The Truth About Alcohol, Fat Loss, and Testosterone

March 21, 2019

Sexual Health

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My resolution for the next 30+ days? No alcohol.

Don’t get me wrong, I like a drink as much as the next guy, though more recently I’ve been drinking only one day a week as I train for more Spartan and obstacle races. But I’m not 20 anymore and the 53-year-old me doesn’t process alcohol like it used to — so I’m giving it a complete break for a while. There are also some serious health consequences of alcohol that specifically affect middle-aged guys that I want to avoid, and which I talk more about in my book. Here are a few of them:

1. Alcohol packs on fat

It’s pretty simple: if you want to lose weight and decrease fat, cut out the alcohol and give your liver a rest. Among the many critical tasks your liver performs, two of them are the metabolism of testosterone and fat. However, when you drink it overloads your liver and causes it to metabolize (burn) the alcohol as a priority rather than fat. That extra fat just hangs around in the liver and piles on the extra pounds. You’d be surprised how many calories are in your drinks – and how they add up over the days, weeks, and months. Two glasses of wine a day? That can add up to 10-15,000 extra calories a month. Giving up drinking is probably the #1 thing you can do if you are looking to lose weight – period.

2. Alcohol messes up your liver

The liver is the organ responsible for processing food and beverages into energy and nutrients as well as being a detox center for removing damaging substances from your blood. Drinking alcohol can seriously damage or destroy your liver cells, which can result in a breakdown of these vital processes.

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I’ve already mentioned how the liver breaks down alcohol over fat, and that process is also a key risk factor in the development of liver diseases associated with alcohol consumption. These include alcoholic fatty liver disease and alcoholic hepatitis, two conditions characterized by fat deposits in liver cells. Alcoholic cirrhosis, the most advanced type of liver damage associated with alcohol, involves severe scarring and disruption of liver structure and function. Not a good thing.

3. Alcohol lowers your testosterone levels

When you’re partying, your liver is hard at work breaking down the alcohol, and that process interferes with one of the liver’s other jobs: producing testosterone. So while the alcohol is going down, so are your T levels.

In a four-week study, normal, healthy men who consumed 220 grams (7.7 oz) of alcohol daily saw their testosterone levels decline significantly after only five days — and continue to drop throughout the whole period of the study.

So if you’re struggling with low T you should cut back on the alcohol or eliminate it completely for a while and see how your body (an T level) reacts. Taking natural supplements can also help restore normal T levels.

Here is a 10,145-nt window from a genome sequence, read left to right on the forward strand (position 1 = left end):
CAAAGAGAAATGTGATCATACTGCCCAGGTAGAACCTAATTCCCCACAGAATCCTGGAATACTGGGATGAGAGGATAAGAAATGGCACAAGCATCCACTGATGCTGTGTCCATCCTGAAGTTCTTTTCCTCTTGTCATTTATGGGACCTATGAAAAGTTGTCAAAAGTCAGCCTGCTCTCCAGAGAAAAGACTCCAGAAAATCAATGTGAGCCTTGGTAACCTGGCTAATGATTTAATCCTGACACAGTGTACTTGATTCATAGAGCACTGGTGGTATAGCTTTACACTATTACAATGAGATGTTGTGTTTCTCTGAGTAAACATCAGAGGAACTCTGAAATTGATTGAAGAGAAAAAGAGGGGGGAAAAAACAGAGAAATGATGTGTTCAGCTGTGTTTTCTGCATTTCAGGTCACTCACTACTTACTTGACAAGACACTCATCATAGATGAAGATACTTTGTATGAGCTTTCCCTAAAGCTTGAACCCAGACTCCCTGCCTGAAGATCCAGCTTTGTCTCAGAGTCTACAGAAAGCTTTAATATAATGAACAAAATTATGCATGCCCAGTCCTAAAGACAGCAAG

4. Drinking can contribute to prostate cancer

Alcoholic beverages, especially beer, wine, and bourbon, contain congeners — substances that have estrogen-like properties that can play a role in the development of cancer. (Clear alcoholic beverages have the least amount of congeners; e.g., gin, vodka, white rum, and white wine.) Those estrogen-like traits in your drink can contribute to the development of prostate cancer by damaging genetic information in your cells and causing inflammation, two classic factors involved in the birth of cancer, even if you have just a few drinks.

5. Alcohol promotes conversion of testosterone to estrogen (not a good thing)

As you age, your T levels decline and your estrogen levels tend to rise, as do levels of the enzyme (aromatase) that converts T to estrogen. Drinking alcohol interferes with the body’s ability to get rid of excess estrogen, because the liver, which is responsible for eliminating extra estrogen, has to focus on metabolizing the alcohol instead. That leads to an accumulation of extra estrogen, which contributes to extra weight and fat cells as I mentioned above. And these fat cells are where aromatase converts testosterone to estrogen.

In case you were wondering what higher estrogen levels mean for men — think, low testosterone, man boobs, increased body fat, an increased risk of prostate cancer, erectile dysfunction, heart attack and stroke, as well as a higher risk of bone loss and fracture. That’s just for starters. All stuff you want to avoid as you age.

6. Drinking reduces libido and sexual performance

You may feel superhuman as you leave the bar, but wishing won’t make it so. Long-term use of alcohol is associated with erectile dysfunction and premature ejaculation. Even among younger men (18-25), alcohol use plays a role in premature ejaculation.

7. Drinking alcohol is just wasted calories

Alcohol contains virtually no nutritional value, and drinking can contribute to malnutrition because some people get a large percentage of their daily calories from alcohol (and sodas) rather than food. So the message is “don’t drink your calories” — get them from nutritious, plant-based organic sources — not beer and wine.

I want to perform at my peak athletically, sexually, and mentally as I age. And I want to continue to stay in peak physical health. I’m considering this an “alcohol fast.” Maybe it’s something I’ll end up doing on a more consistent basis as the benefits are pretty convincing. Join me for the next 30 days and beyond – and lets all reap the benefits together!

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